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The Naualko were an indigenous Australian people of New South Wales.


The name Naualko derives from their word for ‘yes’(naua/nawa (so written by Norman Tindale).[1] The word is now reconstructed as nhaawu, and thus their endonym means 'the people who utter nhaawu when they say 'yes.'[2]


The Naualko language, which was spoken in the Wilcannia area, became extinct very early on as colonization began. Luise Hercus and others now consider that it is probably related more to Kurnu than to Paakantyi.[2] It has recently been argued, though no certainty attaches to the hypothesis, that the language of the Milpulo was a dialect of Naualko.[3]


The Naulko moved over their tribal terrain's 10,000 sq. miles, in the far western sector of New South Wales, from Dunlop to Murtee on the upper Darling River. They were also around the lower Paroo River north to Lake Tongo.[1]


It has been suggested that the Naualko might be classified as a northern branch of the Paakantyi. Norman Tindale, taking into consideration the distinctive word for 'yes' in their ethnonym, argues that the probabilities lie with their being an independent tribe. In addition, early settlers like Frederic Bonney, familiar with the area's tribes, treated them as a discrete group.[1]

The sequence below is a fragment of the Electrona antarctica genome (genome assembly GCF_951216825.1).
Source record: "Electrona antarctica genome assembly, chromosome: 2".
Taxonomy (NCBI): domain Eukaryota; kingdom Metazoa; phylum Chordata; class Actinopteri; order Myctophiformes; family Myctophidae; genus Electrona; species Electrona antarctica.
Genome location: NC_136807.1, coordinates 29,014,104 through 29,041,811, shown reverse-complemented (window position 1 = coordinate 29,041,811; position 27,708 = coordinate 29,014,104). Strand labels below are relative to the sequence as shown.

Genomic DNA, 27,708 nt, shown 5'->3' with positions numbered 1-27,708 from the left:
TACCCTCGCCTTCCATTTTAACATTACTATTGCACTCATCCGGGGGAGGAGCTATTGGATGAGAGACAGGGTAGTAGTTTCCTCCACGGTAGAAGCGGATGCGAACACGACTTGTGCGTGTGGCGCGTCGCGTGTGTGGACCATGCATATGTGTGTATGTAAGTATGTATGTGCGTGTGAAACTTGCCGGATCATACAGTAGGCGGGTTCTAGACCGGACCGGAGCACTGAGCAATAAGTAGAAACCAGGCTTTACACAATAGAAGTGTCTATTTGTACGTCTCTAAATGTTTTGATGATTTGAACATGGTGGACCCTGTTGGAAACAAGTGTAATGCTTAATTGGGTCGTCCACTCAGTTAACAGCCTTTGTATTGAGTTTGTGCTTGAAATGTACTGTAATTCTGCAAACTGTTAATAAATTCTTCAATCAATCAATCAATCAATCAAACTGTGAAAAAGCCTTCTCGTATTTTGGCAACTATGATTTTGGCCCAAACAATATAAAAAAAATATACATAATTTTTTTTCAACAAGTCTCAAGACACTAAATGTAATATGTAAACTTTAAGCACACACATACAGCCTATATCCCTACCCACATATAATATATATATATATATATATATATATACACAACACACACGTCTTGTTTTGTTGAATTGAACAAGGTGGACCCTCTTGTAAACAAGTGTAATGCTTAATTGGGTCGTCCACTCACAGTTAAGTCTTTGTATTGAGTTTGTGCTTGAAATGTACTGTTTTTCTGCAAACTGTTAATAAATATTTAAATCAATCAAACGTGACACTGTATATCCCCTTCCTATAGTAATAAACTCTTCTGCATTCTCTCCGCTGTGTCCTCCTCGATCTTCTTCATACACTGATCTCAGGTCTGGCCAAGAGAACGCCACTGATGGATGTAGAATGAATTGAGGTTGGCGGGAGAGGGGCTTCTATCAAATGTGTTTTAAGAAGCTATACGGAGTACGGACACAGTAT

Alternative names[edit]

  • Nawalko.
  • Ngunnhalgu.
  • Ngunnhlgri. (This is a misprint)
  • Unelgo.
  • Bungyarlee.
  • Wampandi. (meaning ‘I do not understand’)
  • Wampangee, Wompungee, Wombungee.[1]
  • Nhaawuparlku.[2]



  1. ^ a b c d Tindale 1974, p. 197.
  2. ^ a b c Andersen 2015, p. 6.
  3. ^ Andersen 2015, p. 10.